High Court: Limited company out of time to review a decision of An Bord Pleanála
A limited company, the Irish Skydiving Club Ltd (hereafter ISC) sought judicial review of the decision of An Bord Pleanála that the use by the ISC of Kilkenny Airfield for sponsored parachute jumping was a development and not an exempted development.
Judgment was given in the trial of a modular issue in this judicial review, whether the ISC was out of time to review a decision of An Bord Pleanála by reason of section 50 of the Planning and Development Act 2000, which states that “(6) Subject to subsection (8), an application for leave to apply for judicial review under the Order in respect of a decision or other act to which subsection (2) (a) applies shall be made within the period of 8 weeks beginning on the date of the decision or, as the case may be, the date of the doing of the act by the planning authority, the local authority or the Board, as appropriate”.
The decision of the Board was made on 14th January 2015, and leave was given on 27th March 2015 to seek an order of certiorari by way of an application for judicial review quashing the decision,
An Bord Pleanála argued by way of preliminary objection that the ISC was out of time and following submissions made to Justice Baker on the first day of the hearing, it was determined that the matter would proceed by way of modular hearing and that she would first determine the procedural time question.
Test under the Planning and Development Act 2000
Justice Baker held that the test that an applicant must meet in an application for an extension of the strict time limits under section 50(6) of the Act is cumulative and mandatory, and would not extend the time unless both tests were met.
Justice Baker was not satisfied that the ISC had persuaded the Court that the circumstances which resulted in the application for judicial review not being made until 27th March 2015 were outside the control of the ISC.
The ISC had knowledge of the matters in respect of which it complained; it had clear knowledge from the email of the Board of 5th February 2015 that the Board’s jurisdiction was spent, and it didn’t explain in any convincing way why it chose to continue to engage in correspondence with the Board after it received that email; a threat of litigation was made on 5th February 2015, and no explanation was given as to why it did not then move when it had 34 days left to bring proceedings.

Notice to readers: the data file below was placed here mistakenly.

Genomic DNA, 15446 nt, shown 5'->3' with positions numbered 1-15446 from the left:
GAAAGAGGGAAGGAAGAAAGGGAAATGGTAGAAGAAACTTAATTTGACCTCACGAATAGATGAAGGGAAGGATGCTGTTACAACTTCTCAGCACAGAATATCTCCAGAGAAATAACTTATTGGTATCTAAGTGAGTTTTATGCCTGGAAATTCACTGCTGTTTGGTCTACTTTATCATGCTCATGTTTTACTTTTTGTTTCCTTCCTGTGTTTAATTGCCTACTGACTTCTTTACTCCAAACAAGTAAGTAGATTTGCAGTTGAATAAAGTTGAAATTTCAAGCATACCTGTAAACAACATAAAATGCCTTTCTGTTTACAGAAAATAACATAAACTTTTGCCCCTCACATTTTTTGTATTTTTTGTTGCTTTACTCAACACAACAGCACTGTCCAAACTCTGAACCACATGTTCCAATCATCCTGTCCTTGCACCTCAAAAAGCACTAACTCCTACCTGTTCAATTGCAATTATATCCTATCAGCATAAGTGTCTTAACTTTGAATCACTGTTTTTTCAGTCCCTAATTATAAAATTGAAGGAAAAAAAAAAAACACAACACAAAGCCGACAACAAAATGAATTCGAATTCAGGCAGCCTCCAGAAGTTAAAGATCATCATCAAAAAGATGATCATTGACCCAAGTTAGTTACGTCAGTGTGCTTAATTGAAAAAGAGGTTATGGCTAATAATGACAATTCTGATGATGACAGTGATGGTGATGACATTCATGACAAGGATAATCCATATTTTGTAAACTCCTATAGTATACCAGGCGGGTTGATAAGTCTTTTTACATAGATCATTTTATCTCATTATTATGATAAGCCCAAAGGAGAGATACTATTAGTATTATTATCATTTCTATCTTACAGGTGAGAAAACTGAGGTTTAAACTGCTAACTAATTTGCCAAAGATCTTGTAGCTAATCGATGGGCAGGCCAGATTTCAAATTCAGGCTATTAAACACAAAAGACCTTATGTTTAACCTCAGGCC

Further, Justice Baker stated that the running of time in judicial review is not based on a consideration of when an applicant became aware of the decision sought to be challenged, and the legislation clearly links the running of time to the making of the decision.
The ISC knew from its search on the website of the Board that a decision which it regarded as flawed and serious for its ongoing land use had been made, and at that point in time it knew the date of the decision and the basis for it, which were transparent and obvious from the documents on the website. Consequently, Justice Baker was of the view that the public policy interest in strict time limits in planning matters would not be furthered were a party who knew that his or her rights had arguably been breached, and who knew of a decision well within time to bring an application for judicial review, could seek to argue that time began to run only when it had formulated a decision to bring the challenge.
Justice Baker accepted that the formulation of a decision to bring a challenge is one that would be made on legal advice, but held that “the date when legal advice is taken, considered, or decided to be adopted” could not be the date at which time begins to run.
Justice Baker emphasised that to consider otherwise would be to ignore the very clear language of the subsection which “fixes the time limit by reference to the date of the decision”; not to the date of knowledge, or the date when a party impacted by the decision became aware that rights might have been infringed, or the extent to which that person might be successful in bringing a judicial review.
Having regard to the fact that the test is cumulative, and that the ISC failed to satisfy the second part of the test, Justice Baker stated that she would not consider whether it met the first part of the test – whether there was good and sufficient reason for extending the time.
Justice Baker noted that the arguments advanced by the ISC advanced no evidence that justified an extension of time, and instead focused on what is argued to be the frailty in the decision-making process, and not on whether there was good and sufficient reason to extend the time as such.
As a result, Justice Baker considered that the ISC was in possession of all of the relevant facts and information at the latest on 5th February 2015, or probably earlier on 29th January 2015.
It had control of all of the relevant factors at that stage, and had sufficient information and knowledge to instruct solicitors to advise and to act on its behalf.
Citing the Supreme Court decision in S. v. Minister for Justice Equality & Law Reform 2 IR 163: “Circumstances must exist to excuse such a delay and to enable the matter to be considered further” – Justice Baker held that no excusing circumstances had been shown and proposed making an order refusing to enlarge the time for the bringing of the ISC’s application.